Wednesday, August 16, 2006

Dell Talk

Yesterday, I met Michael Dell in the flesh. Unfortunately it wasn't up close and personal. I suppose that privilege belonged to Ms Glenda Chong of CNA (Channel News Asia), who did the interviewing of the famous IT entrepreneur who revolutionised the PC industry by innovating a successful model that got the PCs to the users in any configuration they wanted and bypassing the retailers in the process. Dell is probably one of those successful practitioners of Supply Chain Management and Customer Relationship Management models that are bandied about so often nowadays in the IT industry, and indeed in the wider business community.

Dell was speaking at the IDA Distinguished Speaker Forum at the Suntec City Convention Centre. It is probably one of the last major events there before Suntec City gives it soul and body completely over to the IMF/World Bank Meeting early next month. There was almost full attendance at the forum. While Michael Dell didn't say anything that had not already been said or written about, there is always the novelty of seeing him speak 'live' instead of just reading about him.

I had to wait more than an hour after turning up and registering for the event. The organiser (the IDA) was a kiasu lot. They sent confirmation e-mails to registrants like me with the instruction that registration will start at 2pm. Instead, it started at 2.15pm. While coffee and tea (and plain water for the health conscious) was served, you had to find your own conversation while waiting for the talk to start, which eventually it did, ONE hour later.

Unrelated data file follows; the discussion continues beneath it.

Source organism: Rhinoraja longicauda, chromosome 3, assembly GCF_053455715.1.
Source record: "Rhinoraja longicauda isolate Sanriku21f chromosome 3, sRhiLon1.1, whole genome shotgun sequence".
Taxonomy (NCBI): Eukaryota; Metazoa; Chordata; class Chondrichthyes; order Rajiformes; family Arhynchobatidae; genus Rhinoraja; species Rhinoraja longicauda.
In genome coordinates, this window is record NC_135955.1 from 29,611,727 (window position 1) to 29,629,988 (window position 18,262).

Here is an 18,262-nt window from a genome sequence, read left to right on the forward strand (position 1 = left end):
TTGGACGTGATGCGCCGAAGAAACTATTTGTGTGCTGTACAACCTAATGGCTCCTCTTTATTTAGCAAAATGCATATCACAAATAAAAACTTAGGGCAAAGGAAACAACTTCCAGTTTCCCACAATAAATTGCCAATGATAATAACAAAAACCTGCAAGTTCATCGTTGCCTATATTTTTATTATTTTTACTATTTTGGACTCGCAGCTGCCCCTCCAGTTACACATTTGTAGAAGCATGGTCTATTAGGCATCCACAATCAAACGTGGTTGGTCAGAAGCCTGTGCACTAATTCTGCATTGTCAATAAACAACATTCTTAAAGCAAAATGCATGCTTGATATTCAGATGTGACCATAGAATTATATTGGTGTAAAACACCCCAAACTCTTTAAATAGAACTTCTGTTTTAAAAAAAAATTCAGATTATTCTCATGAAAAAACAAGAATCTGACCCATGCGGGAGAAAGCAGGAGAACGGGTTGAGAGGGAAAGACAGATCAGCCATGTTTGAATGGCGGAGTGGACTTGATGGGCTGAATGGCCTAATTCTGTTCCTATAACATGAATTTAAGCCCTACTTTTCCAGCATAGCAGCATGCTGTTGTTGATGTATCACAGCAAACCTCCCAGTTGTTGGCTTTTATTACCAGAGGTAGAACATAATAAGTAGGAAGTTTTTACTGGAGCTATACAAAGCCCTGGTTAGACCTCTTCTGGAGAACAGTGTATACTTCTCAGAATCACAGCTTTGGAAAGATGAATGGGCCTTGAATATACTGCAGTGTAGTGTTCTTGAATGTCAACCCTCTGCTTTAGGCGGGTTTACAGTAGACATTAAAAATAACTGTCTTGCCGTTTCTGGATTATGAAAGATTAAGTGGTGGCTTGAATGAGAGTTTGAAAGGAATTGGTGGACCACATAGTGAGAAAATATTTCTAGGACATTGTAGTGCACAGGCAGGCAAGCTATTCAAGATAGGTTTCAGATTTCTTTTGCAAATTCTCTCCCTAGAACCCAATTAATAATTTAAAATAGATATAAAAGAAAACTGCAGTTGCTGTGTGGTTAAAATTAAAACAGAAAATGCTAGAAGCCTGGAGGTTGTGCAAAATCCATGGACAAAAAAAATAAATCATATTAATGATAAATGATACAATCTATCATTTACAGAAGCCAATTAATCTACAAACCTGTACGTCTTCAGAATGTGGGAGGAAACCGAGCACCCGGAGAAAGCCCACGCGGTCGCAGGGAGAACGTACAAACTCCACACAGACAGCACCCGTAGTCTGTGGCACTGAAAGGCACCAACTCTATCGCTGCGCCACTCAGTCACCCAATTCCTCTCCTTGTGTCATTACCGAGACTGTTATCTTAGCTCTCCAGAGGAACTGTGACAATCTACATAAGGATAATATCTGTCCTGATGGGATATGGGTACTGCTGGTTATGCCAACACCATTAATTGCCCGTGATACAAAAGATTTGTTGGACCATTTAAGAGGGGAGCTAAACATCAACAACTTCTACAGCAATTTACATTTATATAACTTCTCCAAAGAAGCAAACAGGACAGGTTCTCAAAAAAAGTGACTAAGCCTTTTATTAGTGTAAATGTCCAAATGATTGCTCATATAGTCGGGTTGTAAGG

Question time is always an interesting time because it departs from the prepared script. You never know what will happen or even amuse you. Even the interview segment can be stage managed. There was a constant stream of people asking questions but I remember two 'questioners' very clearly. One was an RJC boy who challenged Dell on the issue of 'choice' based on what he had read elsewhere where somebody had written that choice was not necessarily a good thing. This is academia going head-on with the practitioner. Who do you think will be more convincing? Dell has built a very successful business based on choices to the consumer.

The second 'seeker' was more of a joker. This guy, who said he was from the HDB, was invited to ask his question. And all he asked Michael was for a joke! I'd imagine that every civil servant in Singapore (including those in the IDA) must have wanted to find a hole to crawl into then. What would Michael now think about the quality of government in Singapore, when all a government official would ask for in a serious forum such as this, is a joke? I almost expected the organisers to throw him out of the room, but in deference to Dell, and our foreign friends, they let him be.

Some might say the HDB joker provided some form of comic relief, but to me, he wasted people's time and kept other people from asking more weighty questions. It is not often that one can engage Dell in person. Glenda was strict with her guillotine (except that she didn't apply it to herself). She 'privileged' herself by asking the last question, after stopping the questionning by saying that Dell had to attend to other appointments. I could still see a number of raised hands, but they were to be denied. I think many of them must have left the forum cursing and swearing at the HDB joker. IDA should seriously consider banning people from the HDB from ever attending such events.

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